Re-Engineering the Tax Code: Part II
Part II -- Closing Compensation Loopholes
In Part I we established that for this thought experiment, we need a new way of thinking about our be-loathed tax system. It just doesn't make sense to keep gluing new doodads (exclusions / extensions) onto the old one; the best thing we can do with the rusted old contraption is to toss it out and start over from scratch. Starting from scratch, we can implement 21st century concepts, materials, and thinking applicable to our 21st century economy.
Because this new system of taxation is being designed specifically to encourage businesses, organizations and/or entities with excessive profits to more generously reward the "low men on the totem pole," the progressive tax bracket system makes the most sense.
A business can choose to minimize total tax payments by paying its workforce more, or it can voluntarily pay more in tax than it must to when it chooses to keep profits concentrated among the few at the top. This system rewards benevolence and discourages greed, both at a corporate and individual level.
This progressive idea is the core strength of our system. Granted, our current system is progressive, but it's aggressive in the wrong direction... it's aggressive against low, medium, and even moderately well-off earners.
Continuing with our bicycle analogy, let's liken it to a design innovation -- visualize this fantastically awesome carbon fiber frame reinforced with Kevlar. This frame has made the "guts" the lattice for increased capacity to wear and tear with none of the dead weight of its predecessor; it does more with less, and it provides a good framework to hold together the rest of our moving parts.
Traditionally, the "corporate" tax rate structure has been different from the "individual" tax rate structure. Corporations create "jobs," right? That's why we have two different systems? Well that's what we're taught. In the industrial manufacturing economy, this was more true; it made sense to tax a corporation more aggressively on its profit (which does not include payments to workers; these numbers have already been subtracted out on the Income Statement).
Quick accounting concept here: income (AKA revenue) is not profit. At a very basic level, profit is what is left over after various business expenses have been subtracted. Yes, including the salaries of the executives and the wages paid to the employees. Companies like WalMart demonstrate a prime example of how the books can be cooked... A company like WalMart earns and extraordinary amount of income; it has very low costs of merchandise; and yet, it concentrates the majority of its profit among Sam Walton's heirs.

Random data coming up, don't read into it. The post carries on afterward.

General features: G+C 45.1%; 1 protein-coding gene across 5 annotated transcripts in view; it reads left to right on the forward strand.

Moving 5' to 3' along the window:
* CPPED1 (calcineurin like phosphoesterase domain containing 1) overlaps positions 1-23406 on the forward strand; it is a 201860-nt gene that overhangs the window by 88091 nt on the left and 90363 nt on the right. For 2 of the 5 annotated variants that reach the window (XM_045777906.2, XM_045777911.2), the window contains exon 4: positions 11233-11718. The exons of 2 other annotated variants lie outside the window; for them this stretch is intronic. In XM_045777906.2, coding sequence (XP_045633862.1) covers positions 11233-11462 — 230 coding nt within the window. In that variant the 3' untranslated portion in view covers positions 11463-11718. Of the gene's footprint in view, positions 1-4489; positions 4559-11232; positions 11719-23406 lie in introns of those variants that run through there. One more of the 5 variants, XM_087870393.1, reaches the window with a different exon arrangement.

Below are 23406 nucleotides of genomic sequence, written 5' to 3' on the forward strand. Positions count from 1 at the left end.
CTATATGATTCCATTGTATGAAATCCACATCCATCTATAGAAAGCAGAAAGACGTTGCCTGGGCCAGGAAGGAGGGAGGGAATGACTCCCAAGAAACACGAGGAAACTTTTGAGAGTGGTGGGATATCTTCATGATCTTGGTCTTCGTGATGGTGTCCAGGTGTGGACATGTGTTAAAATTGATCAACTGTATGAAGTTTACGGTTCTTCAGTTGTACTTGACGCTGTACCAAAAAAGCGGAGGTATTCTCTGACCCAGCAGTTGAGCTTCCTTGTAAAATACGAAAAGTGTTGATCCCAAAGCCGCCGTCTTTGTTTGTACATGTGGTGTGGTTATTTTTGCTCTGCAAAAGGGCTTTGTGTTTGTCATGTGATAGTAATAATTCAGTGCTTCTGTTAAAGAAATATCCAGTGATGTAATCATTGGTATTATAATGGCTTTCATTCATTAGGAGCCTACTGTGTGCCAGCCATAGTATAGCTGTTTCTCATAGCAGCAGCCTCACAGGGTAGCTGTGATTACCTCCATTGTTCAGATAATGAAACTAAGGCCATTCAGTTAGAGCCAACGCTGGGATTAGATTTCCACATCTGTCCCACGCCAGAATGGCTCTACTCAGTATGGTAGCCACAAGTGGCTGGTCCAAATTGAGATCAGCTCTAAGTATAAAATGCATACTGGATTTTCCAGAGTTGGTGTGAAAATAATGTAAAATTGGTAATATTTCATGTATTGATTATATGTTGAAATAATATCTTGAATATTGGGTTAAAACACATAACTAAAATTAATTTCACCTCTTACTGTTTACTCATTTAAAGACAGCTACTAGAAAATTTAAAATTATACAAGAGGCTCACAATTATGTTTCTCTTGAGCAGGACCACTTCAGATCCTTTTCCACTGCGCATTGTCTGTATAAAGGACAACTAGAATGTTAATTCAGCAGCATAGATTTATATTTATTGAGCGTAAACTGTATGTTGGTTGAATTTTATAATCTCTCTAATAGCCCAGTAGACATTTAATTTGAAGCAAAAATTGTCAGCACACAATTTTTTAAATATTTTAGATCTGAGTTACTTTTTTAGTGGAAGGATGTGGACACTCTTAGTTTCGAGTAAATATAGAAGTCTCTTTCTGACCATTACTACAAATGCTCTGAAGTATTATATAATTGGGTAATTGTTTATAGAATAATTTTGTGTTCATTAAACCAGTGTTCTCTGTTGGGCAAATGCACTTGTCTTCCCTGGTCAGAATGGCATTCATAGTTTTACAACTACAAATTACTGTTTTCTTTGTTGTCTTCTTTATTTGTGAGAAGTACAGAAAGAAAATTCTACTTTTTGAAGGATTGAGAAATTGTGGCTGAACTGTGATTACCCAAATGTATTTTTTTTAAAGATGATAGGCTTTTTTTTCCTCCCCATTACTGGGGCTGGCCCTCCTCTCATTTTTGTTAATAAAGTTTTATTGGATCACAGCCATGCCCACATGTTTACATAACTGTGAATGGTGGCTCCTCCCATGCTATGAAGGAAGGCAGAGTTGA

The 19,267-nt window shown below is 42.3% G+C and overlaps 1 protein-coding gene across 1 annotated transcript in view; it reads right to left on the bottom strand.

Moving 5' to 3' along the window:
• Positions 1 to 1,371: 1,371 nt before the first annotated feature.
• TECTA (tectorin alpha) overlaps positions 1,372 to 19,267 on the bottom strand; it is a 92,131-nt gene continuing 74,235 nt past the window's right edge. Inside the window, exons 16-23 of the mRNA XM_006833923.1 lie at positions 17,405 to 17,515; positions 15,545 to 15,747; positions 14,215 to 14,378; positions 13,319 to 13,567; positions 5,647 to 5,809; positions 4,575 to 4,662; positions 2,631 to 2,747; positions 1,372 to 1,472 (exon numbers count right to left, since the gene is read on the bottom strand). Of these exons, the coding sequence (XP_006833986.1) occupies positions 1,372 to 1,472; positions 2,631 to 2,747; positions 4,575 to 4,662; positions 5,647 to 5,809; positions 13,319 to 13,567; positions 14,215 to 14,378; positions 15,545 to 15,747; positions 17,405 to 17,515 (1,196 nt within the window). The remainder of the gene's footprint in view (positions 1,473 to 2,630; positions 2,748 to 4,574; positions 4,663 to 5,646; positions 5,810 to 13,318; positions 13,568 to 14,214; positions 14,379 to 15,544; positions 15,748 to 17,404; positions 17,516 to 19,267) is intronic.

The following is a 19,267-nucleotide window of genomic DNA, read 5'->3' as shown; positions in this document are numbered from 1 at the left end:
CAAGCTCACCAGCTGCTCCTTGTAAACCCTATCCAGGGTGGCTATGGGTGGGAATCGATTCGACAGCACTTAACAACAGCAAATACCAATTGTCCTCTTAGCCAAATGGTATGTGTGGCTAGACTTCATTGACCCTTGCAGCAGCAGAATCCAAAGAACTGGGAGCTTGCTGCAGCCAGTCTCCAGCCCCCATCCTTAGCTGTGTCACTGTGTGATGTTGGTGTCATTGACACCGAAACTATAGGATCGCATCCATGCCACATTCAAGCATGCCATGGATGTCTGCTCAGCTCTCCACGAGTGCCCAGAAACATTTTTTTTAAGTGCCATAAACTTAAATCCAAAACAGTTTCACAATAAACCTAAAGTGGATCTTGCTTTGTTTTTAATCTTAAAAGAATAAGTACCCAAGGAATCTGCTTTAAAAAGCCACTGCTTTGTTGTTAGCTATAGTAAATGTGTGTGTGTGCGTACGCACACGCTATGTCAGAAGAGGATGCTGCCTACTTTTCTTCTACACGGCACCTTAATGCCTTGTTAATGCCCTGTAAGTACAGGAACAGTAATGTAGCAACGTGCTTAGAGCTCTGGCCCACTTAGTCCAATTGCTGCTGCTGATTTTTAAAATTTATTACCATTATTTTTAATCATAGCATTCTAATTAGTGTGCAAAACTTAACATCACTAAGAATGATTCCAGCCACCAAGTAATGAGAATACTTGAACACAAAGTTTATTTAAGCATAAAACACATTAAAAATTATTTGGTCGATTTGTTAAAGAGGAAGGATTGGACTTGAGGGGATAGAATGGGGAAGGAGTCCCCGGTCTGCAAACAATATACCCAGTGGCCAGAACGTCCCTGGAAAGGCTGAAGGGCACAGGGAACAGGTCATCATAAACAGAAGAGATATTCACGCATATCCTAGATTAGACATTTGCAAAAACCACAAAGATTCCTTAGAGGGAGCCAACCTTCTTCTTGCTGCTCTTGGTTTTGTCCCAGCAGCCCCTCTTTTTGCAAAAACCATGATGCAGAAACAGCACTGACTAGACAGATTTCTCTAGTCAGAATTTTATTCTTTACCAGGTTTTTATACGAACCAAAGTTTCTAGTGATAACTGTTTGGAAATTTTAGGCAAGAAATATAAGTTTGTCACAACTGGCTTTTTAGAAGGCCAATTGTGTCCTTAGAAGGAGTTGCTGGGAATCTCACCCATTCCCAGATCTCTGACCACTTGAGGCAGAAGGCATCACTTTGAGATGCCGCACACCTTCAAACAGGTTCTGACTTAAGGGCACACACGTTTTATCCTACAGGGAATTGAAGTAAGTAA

There are all kinds of lovely accounting / finance acronyms (NOPLAT, EBITDA) outside the scope of this article, but for the purpose of this discussion, the main point to take away is that the US tax code historically ignores business revenue and treats corporate profits differently from individual income, even though both are essentially the same when we think of them in the context of earned dollars with the potential to be taxed.
Historically, taxing business profit differently than worker pay, did NOT stop executives from underpaying workers; budget accountants have almost always had an incentive to minimize DL -- or "Direct Labor" costs (typically workers on the floor of the manufacturing plant / construction workers / wage-hour slaves) -- lower labor costs imply better efficiency, and greater efficiency means larger bonuses to managers and executives. Because of this practice, companies have always sought to pay laborers as little as possible, and erroneously rewarded executives and managers who erroneously and egotistically presume they are responsible for the "efficiency".
Plant managers and executives, driven by the need to minimize "costs," would run through workers, with no heed to overtime, working conditions or general welfare of the workers. Perhaps the only good thing to come out of this historical treatment is the federal minimum wage (which is another can of worms for another day).
So how to close the compensation loopholes? Here is one idea.
Key: Tax revenue inclusive of salaries and wages.
Historically, if a business had, $2M in revenue and $1M in non-wage / non-salary expenses for a net profit of $1M ($2M - $1M = $1M), the corporate tax would be the same whether that business' $1M in payment expenses was $900,000 to the CEO and $20,000 to each of its five employees, or if the $1M was divided equally among all the workers. With our new system, we tax revenue inclusive of salaries and wages; a business has tax liability on the full $1M to be distributed. The actual tax payment due will vary, and depend upon how it's divvied up. Thus, each dollar "paid out" in the form of wages and salaries should be taxed only once; the leftover profit residual to keep the business going would be distributed tax-free to non-employee shareholders.
The result -- when applying this idea in tandem with the low-burden tax rate discussed in Part I, truly minimizes the costs of payments to the government, eases tax burden on the business and truly rewards employees.
Next time -- a discussion of reward-based risk for both employee and non-employee shareholders; dividends and "capital gains" for various investment vehicles.